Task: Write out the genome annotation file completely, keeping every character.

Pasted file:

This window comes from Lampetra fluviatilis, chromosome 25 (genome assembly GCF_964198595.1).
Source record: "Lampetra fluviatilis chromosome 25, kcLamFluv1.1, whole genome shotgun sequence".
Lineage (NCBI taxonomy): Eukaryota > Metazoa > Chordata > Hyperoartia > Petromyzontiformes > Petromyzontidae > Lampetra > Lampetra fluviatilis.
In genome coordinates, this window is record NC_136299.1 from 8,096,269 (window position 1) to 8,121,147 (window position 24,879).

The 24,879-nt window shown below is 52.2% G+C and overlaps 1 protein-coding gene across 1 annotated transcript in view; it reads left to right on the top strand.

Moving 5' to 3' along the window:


This window comes from Lampetra fluviatilis, chromosome 25 (genome assembly GCF_964198595.1).
Source record: "Lampetra fluviatilis chromosome 25, kcLamFluv1.1, whole genome shotgun sequence".
Lineage (NCBI taxonomy): Eukaryota > Metazoa > Chordata > Hyperoartia > Petromyzontiformes > Petromyzontidae > Lampetra > Lampetra fluviatilis.
In genome coordinates, this window is record NC_136299.1 from 8,096,269 (window position 1) to 8,121,147 (window position 24,879).

The 24,879-nt window shown below is 52.2% G+C and overlaps 1 protein-coding gene across 1 annotated transcript in view; it reads left to right on the top strand.

Moving 5' to 3' along the window: